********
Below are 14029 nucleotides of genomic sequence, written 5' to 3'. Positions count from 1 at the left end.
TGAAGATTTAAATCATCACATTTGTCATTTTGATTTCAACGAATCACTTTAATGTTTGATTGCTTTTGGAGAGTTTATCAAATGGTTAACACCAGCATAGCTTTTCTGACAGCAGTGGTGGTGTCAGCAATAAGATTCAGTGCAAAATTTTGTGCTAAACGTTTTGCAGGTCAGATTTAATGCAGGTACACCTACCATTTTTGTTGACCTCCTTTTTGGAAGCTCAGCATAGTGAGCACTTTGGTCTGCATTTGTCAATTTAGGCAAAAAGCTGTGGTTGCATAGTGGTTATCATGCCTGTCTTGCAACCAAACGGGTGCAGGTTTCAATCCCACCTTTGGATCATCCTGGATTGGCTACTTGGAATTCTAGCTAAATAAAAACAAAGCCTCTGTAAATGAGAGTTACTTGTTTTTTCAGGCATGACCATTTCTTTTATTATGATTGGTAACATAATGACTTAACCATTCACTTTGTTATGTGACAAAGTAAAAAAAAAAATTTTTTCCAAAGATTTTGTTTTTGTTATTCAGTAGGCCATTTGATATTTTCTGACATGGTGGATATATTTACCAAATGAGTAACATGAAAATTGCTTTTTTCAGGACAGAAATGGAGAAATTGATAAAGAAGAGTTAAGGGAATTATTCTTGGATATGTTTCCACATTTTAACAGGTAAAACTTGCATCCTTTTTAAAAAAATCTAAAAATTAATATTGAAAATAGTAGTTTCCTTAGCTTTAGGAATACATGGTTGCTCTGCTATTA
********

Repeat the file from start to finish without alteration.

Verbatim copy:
Below are 14029 nucleotides of genomic sequence, written 5' to 3'. Positions count from 1 at the left end.
TGAAGATTTAAATCATCACATTTGTCATTTTGATTTCAACGAATCACTTTAATGTTTGATTGCTTTTGGAGAGTTTATCAAATGGTTAACACCAGCATAGCTTTTCTGACAGCAGTGGTGGTGTCAGCAATAAGATTCAGTGCAAAATTTTGTGCTAAACGTTTTGCAGGTCAGATTTAATGCAGGTACACCTACCATTTTTGTTGACCTCCTTTTTGGAAGCTCAGCATAGTGAGCACTTTGGTCTGCATTTGTCAATTTAGGCAAAAAGCTGTGGTTGCATAGTGGTTATCATGCCTGTCTTGCAACCAAACGGGTGCAGGTTTCAATCCCACCTTTGGATCATCCTGGATTGGCTACTTGGAATTCTAGCTAAATAAAAACAAAGCCTCTGTAAATGAGAGTTACTTGTTTTTTCAGGCATGACCATTTCTTTTATTATGATTGGTAACATAATGACTTAACCATTCACTTTGTTATGTGACAAAGTAAAAAAAAAAATTTTTTCCAAAGATTTTGTTTTTGTTATTCAGTAGGCCATTTGATATTTTCTGACATGGTGGATATATTTACCAAATGAGTAACATGAAAATTGCTTTTTTCAGGACAGAAATGGAGAAATTGATAAAGAAGAGTTAAGGGAATTATTCTTGGATATGTTTCCACATTTTAACAGGTAAAACTTGCATCCTTTTTAAAAAAATCTAAAAATTAATATTGAAAATAGTAGTTTCCTTAGCTTTAGGAATACATGGTTGCTCTGCTATTA